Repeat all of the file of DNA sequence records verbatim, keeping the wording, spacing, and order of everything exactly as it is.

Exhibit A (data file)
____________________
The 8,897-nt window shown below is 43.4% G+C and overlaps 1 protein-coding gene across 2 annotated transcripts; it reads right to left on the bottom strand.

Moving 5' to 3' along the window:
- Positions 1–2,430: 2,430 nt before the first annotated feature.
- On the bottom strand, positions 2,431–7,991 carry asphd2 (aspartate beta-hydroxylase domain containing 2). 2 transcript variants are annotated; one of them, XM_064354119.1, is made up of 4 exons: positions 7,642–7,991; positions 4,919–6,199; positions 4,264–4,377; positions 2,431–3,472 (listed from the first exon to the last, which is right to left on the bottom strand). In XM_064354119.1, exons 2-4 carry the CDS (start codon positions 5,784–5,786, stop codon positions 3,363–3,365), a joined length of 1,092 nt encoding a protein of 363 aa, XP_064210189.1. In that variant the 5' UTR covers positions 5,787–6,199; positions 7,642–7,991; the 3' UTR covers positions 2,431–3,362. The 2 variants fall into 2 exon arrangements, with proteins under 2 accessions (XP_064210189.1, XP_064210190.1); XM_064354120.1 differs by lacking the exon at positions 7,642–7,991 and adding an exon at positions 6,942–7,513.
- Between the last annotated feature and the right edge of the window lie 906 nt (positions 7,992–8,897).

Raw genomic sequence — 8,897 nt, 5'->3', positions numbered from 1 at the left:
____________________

The 8,897-nt window shown below is 43.4% G+C and overlaps 1 protein-coding gene across 2 annotated transcripts; it reads right to left on the bottom strand.

Moving 5' to 3' along the window:
- Positions 1–2,430: 2,430 nt before the first annotated feature.
- On the bottom strand, positions 2,431–7,991 carry asphd2 (aspartate beta-hydroxylase domain containing 2). 2 transcript variants are annotated; one of them, XM_064354119.1, is made up of 4 exons: positions 7,642–7,991; positions 4,919–6,199; positions 4,264–4,377; positions 2,431–3,472 (listed from the first exon to the last, which is right to left on the bottom strand). In XM_064354119.1, exons 2-4 carry the CDS (start codon positions 5,784–5,786, stop codon positions 3,363–3,365), a joined length of 1,092 nt encoding a protein of 363 aa, XP_064210189.1. In that variant the 5' UTR covers positions 5,787–6,199; positions 7,642–7,991; the 3' UTR covers positions 2,431–3,362. The 2 variants fall into 2 exon arrangements, with proteins under 2 accessions (XP_064210189.1, XP_064210190.1); XM_064354120.1 differs by lacking the exon at positions 7,642–7,991 and adding an exon at positions 6,942–7,513.
- Between the last annotated feature and the right edge of the window lie 906 nt (positions 7,992–8,897).

Raw genomic sequence — 8,897 nt, 5'->3', positions numbered from 1 at the left: